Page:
Russia’s invasion of Ukraine — which some are characterizing as the most serious crisis in Europe since World War II — has the potential to change life in several ways.
For now, one of the biggest impacts will likely show up in the price you pay for some specific goods and services.
Writing for PBS NewsHour, economist William Hauk says sanctions that the international community is placing on Russia are likely to cause prices of some goods to spike. And the longer the war drags on, the higher prices could climb.
In addition, Ukraine provides some important goods to the world that now may be in short supply for some time to come, leading to higher prices.
Following are a few items that may grow steadily more expensive in coming weeks.
Soon after the Russian military rolled into Ukraine, Brent crude oil prices shot up to more than $100 a barrel. It was an early sign of one likely result of the conflict: higher gas prices here in the U.S.
Gas prices already have been surging for some time. AAA says the average price of gas on Thursday was $3.54, up from a mere $2.66 one year ago. But the conflict will create chaos with oil supplies in the conflict region. The result could be gas as high as $4 a gallon here at home, USA Today reports.
2. Metals and raw materials
In recent years, Ukraine has become a major supplier of many minerals and other commodities. However, as Russian troops began their saber-rattling, Ukraine’s currency began to decline in value.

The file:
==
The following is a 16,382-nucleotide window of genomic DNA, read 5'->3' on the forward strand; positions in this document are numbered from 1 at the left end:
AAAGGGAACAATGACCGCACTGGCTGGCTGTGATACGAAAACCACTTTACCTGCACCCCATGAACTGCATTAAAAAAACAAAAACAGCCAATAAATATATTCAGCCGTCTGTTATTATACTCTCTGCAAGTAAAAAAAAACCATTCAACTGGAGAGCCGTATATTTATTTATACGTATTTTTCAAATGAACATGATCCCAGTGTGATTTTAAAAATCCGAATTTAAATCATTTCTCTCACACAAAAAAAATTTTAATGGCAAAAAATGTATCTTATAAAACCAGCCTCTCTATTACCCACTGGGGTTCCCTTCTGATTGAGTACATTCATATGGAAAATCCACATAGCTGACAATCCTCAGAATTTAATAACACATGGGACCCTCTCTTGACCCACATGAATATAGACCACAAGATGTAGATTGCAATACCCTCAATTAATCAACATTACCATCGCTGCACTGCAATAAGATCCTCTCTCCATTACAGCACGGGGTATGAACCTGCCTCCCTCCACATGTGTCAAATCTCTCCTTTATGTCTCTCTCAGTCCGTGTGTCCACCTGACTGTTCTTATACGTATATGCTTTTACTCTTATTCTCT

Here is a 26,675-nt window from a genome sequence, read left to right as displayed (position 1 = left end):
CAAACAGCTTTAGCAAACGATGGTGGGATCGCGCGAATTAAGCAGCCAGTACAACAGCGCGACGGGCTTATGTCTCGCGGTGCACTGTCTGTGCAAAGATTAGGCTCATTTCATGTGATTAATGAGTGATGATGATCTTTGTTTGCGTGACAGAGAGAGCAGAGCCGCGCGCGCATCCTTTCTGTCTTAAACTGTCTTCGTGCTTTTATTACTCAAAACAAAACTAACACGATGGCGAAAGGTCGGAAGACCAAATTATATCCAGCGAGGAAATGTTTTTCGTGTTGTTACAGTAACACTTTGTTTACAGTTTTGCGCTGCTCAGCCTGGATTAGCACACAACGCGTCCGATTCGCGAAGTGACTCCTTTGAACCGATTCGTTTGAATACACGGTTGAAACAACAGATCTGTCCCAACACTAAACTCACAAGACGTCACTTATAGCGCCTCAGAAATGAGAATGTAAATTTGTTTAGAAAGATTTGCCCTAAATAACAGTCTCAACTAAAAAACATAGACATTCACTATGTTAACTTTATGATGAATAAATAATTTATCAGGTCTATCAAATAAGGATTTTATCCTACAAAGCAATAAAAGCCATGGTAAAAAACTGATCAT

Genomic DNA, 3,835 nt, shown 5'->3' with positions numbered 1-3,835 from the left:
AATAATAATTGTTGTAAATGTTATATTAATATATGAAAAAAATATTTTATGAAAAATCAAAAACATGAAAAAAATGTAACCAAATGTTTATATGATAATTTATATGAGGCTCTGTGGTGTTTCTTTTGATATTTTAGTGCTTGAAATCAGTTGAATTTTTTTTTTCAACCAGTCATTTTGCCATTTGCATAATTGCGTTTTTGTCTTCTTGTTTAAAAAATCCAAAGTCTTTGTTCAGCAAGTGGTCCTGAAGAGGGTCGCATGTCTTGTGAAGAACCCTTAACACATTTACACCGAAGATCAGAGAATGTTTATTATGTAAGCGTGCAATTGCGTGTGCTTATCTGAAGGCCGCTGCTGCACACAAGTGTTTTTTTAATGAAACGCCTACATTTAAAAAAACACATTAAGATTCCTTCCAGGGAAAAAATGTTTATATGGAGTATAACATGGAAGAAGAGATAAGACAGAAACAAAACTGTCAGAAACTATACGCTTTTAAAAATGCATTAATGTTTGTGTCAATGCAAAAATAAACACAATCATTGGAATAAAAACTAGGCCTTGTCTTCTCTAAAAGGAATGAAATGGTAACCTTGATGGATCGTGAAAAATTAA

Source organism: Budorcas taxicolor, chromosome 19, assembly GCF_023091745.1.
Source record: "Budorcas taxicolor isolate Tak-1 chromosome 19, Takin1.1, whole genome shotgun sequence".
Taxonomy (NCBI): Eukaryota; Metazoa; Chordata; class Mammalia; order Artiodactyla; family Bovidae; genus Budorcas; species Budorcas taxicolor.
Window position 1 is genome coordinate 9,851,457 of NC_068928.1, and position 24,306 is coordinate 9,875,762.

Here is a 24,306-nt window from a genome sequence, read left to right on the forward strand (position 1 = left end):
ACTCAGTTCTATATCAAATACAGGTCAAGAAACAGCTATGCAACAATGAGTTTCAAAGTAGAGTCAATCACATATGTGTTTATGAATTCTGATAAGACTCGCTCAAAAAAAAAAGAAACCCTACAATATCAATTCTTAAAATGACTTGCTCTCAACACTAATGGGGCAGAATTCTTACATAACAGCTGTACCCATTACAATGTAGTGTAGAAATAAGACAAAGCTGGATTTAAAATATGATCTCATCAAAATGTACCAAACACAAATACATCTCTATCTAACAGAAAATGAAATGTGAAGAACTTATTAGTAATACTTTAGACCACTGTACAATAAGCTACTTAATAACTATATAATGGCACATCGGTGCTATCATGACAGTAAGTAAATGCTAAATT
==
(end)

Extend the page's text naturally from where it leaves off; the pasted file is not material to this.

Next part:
“This will increase the cost of their exports,” Dawn Tiura, president at Sourcing Industry Group, tells CNBC.
Per Hong, senior partner at consulting firm Kearney, adds that the U.S. chip industry depends on neon gas from Ukraine. And many elements crucial to the manufacture of semiconductors, jet engines, automobiles and medicines come from Russia.
It’s a pretty good bet that millions of us were unaware that Russia and Ukraine are two of the world’s top exporters of wheat. But thanks to the invasion, we may be about to get a crash course in how dependent the world is on those supplies.
Fortune reports that wheat markets “surged by the maximum amount” allowed by the Chicago exchange on Thursday. The invasion could impact the 59 million metric tons of wheat the two nations export annually.
In January, Carlos Mera, senior commodity analyst at Rabobank, wrote about the potential impact of an invasion into Ukraine:
“The price impact of the withdrawal of such amount of wheat would be extraordinary, especially because the demand for human consumption of wheat is very inelastic.”
Ukraine is a major producer of corn, so the conflict could also send corn prices north.
And the impact could be even worse in other places. Tiura tells CNBC many nations of the Middle East and Africa are reliant on Ukrainian corn. She adds:
“China is also a big recipient of Ukrainian corn — in fact, Ukraine replaced the U.S. as China’s top corn supplier in 2021.”
5. Credit card debt
Inflation has been running wild for some time now. As a result, the Federal Reserve has been telegraphing that it will raise the federal funds rate several times in coming months.
However, Russia’s invasion of Ukraine could turn up the heat, making inflation even hotter. That could lead to more rate hikes.
And that is bad news if you have credit card debt. As the Fed raises its federal funds rate, credit card lenders are likely to hike rates on borrowers. So, if you can pay off that balance, now is the time to do so.